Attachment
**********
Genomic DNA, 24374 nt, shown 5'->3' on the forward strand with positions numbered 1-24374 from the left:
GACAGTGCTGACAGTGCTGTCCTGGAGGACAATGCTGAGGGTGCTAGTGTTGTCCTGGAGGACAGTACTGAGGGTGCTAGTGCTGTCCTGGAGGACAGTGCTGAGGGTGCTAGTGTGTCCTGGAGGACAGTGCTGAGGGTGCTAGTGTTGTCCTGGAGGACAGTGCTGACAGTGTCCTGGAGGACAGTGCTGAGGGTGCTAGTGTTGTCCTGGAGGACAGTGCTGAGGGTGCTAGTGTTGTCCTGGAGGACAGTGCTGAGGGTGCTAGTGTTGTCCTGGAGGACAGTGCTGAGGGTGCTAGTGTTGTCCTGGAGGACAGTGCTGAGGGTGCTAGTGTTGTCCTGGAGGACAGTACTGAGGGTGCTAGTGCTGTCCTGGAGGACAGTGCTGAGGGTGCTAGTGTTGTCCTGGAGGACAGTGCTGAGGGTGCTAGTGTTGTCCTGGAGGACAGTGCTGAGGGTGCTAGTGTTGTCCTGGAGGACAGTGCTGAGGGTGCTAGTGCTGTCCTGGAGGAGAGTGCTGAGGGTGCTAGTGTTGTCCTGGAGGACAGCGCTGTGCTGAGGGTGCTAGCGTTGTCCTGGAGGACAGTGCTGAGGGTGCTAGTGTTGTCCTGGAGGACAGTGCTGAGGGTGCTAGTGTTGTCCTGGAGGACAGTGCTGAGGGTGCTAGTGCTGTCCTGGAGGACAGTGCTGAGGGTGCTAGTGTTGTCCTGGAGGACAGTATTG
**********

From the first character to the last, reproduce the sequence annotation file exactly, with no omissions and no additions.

Genomic DNA, 24374 nt, shown 5'->3' on the forward strand with positions numbered 1-24374 from the left:
GACAGTGCTGACAGTGCTGTCCTGGAGGACAATGCTGAGGGTGCTAGTGTTGTCCTGGAGGACAGTACTGAGGGTGCTAGTGCTGTCCTGGAGGACAGTGCTGAGGGTGCTAGTGTGTCCTGGAGGACAGTGCTGAGGGTGCTAGTGTTGTCCTGGAGGACAGTGCTGACAGTGTCCTGGAGGACAGTGCTGAGGGTGCTAGTGTTGTCCTGGAGGACAGTGCTGAGGGTGCTAGTGTTGTCCTGGAGGACAGTGCTGAGGGTGCTAGTGTTGTCCTGGAGGACAGTGCTGAGGGTGCTAGTGTTGTCCTGGAGGACAGTGCTGAGGGTGCTAGTGTTGTCCTGGAGGACAGTACTGAGGGTGCTAGTGCTGTCCTGGAGGACAGTGCTGAGGGTGCTAGTGTTGTCCTGGAGGACAGTGCTGAGGGTGCTAGTGTTGTCCTGGAGGACAGTGCTGAGGGTGCTAGTGTTGTCCTGGAGGACAGTGCTGAGGGTGCTAGTGCTGTCCTGGAGGAGAGTGCTGAGGGTGCTAGTGTTGTCCTGGAGGACAGCGCTGTGCTGAGGGTGCTAGCGTTGTCCTGGAGGACAGTGCTGAGGGTGCTAGTGTTGTCCTGGAGGACAGTGCTGAGGGTGCTAGTGTTGTCCTGGAGGACAGTGCTGAGGGTGCTAGTGCTGTCCTGGAGGACAGTGCTGAGGGTGCTAGTGTTGTCCTGGAGGACAGTATTG